Svatopluk Čech

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Svatopluk Čech.
Signature.

Svatopluk Čech (February 21, 1846 in Ostředek near Benešov – February 23, 1908 in Prague) was a Czech writer, journalist and poet.

Čech studied at gymnasium (secondary school) in Prague, then studied law, and later worked in the journals Květy, Lumír and Světozor.

His first poem, Husita na Baltu, was published in the almanac Ruch in 1868. Similarly to his work Adamité, it is inspired by history (Hussite Wars). His poem Evropa (1878) takes its cue from revolutionary movements of the time, his poem Slávie (1882) propagates ideals of Slavic unity, the poem Václav z Michalovic (1880) depicts religious oppression by the Jesuits, his poem Lešetínský kovář (1883 confiscated, 1899) social problems of industrialization. The books of lyrical poetry Jitřní písně (1887) and Nové písně (1888) reflect the national rebirth of the Czech people, and his poetry cycle Písně otroka reflects social problems.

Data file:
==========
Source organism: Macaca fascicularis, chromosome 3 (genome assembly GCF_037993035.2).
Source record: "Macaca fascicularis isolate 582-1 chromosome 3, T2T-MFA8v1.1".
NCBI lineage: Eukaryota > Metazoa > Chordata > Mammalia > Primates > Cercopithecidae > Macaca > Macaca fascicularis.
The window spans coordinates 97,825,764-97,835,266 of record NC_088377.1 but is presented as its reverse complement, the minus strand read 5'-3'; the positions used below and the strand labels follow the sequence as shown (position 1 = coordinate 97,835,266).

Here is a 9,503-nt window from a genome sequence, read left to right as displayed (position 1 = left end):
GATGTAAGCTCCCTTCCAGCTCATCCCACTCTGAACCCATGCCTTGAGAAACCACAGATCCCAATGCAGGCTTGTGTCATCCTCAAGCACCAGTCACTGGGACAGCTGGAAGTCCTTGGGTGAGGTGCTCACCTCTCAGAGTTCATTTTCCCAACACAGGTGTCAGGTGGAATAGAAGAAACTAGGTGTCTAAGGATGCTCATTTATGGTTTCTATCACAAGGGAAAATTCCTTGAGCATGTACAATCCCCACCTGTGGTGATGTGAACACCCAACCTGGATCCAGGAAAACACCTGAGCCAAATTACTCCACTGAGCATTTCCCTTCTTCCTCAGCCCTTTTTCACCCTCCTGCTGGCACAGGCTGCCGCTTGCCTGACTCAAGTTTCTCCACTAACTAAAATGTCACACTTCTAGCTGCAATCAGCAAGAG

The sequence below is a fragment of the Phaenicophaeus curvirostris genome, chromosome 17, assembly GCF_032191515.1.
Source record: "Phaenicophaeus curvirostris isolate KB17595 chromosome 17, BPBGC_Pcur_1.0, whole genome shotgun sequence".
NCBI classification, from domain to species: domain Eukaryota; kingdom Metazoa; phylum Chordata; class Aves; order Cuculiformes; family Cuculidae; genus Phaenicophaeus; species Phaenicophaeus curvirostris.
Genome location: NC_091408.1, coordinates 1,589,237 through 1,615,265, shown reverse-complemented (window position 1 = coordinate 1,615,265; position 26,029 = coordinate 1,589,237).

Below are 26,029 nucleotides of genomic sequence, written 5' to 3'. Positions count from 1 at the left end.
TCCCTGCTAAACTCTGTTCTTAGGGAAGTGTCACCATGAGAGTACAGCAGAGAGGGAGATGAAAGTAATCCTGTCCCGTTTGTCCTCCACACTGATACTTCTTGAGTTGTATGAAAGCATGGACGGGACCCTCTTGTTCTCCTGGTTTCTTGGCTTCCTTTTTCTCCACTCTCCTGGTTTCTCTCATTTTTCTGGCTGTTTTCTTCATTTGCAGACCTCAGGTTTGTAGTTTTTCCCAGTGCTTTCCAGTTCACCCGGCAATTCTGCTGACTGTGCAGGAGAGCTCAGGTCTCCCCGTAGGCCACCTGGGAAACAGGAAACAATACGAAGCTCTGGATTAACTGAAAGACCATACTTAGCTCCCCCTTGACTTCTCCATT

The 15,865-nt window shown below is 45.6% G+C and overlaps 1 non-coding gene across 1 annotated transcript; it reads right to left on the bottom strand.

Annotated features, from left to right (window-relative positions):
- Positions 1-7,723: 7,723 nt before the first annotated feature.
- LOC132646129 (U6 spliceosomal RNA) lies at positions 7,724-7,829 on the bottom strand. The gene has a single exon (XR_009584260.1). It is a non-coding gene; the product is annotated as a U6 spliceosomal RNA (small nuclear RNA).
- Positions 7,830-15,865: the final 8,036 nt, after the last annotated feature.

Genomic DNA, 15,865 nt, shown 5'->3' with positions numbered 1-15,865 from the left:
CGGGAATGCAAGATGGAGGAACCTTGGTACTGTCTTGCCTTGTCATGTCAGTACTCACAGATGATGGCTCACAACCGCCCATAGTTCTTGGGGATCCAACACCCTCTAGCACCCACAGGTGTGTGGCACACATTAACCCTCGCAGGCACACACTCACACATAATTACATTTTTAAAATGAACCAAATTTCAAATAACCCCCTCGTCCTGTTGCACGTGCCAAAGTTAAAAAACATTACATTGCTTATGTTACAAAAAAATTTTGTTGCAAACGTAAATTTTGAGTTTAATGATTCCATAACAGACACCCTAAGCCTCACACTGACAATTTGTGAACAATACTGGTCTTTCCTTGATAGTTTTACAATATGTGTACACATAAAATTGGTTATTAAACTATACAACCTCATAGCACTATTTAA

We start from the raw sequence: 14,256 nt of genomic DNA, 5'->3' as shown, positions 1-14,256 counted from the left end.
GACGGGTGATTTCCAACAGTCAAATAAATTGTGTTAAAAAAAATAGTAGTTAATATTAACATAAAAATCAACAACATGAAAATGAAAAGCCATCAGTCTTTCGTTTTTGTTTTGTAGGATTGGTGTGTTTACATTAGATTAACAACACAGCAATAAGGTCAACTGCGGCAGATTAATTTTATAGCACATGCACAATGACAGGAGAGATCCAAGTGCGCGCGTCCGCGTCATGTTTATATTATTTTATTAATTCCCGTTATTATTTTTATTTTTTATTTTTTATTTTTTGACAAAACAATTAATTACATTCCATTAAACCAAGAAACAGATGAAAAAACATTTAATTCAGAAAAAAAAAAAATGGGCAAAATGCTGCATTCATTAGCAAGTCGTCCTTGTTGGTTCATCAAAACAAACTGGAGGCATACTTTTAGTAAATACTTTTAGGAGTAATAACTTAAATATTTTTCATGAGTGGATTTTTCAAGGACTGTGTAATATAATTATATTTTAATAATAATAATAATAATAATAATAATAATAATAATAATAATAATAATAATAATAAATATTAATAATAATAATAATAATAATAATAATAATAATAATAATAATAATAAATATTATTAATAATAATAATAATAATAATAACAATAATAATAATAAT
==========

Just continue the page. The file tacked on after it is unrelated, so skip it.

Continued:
His best known work today is a series of satirical novels, Výlety pana Broučka (1888, 1889), two of which were used as the basis for Janáček's opera The Excursions of Mr. Broucek to the Moon and to the 15th Century (Výlet pana Broučka do Měsíce/Výlet pana Broučka do XV. století). Čech himself appears as an apparition in Act Three of the opera.

A bridge in Prague bears the name Svatopluk Čech Bridge (Most Svatopluka Čecha) in his honor. Also multiple streets in various Czech cities are named after him.

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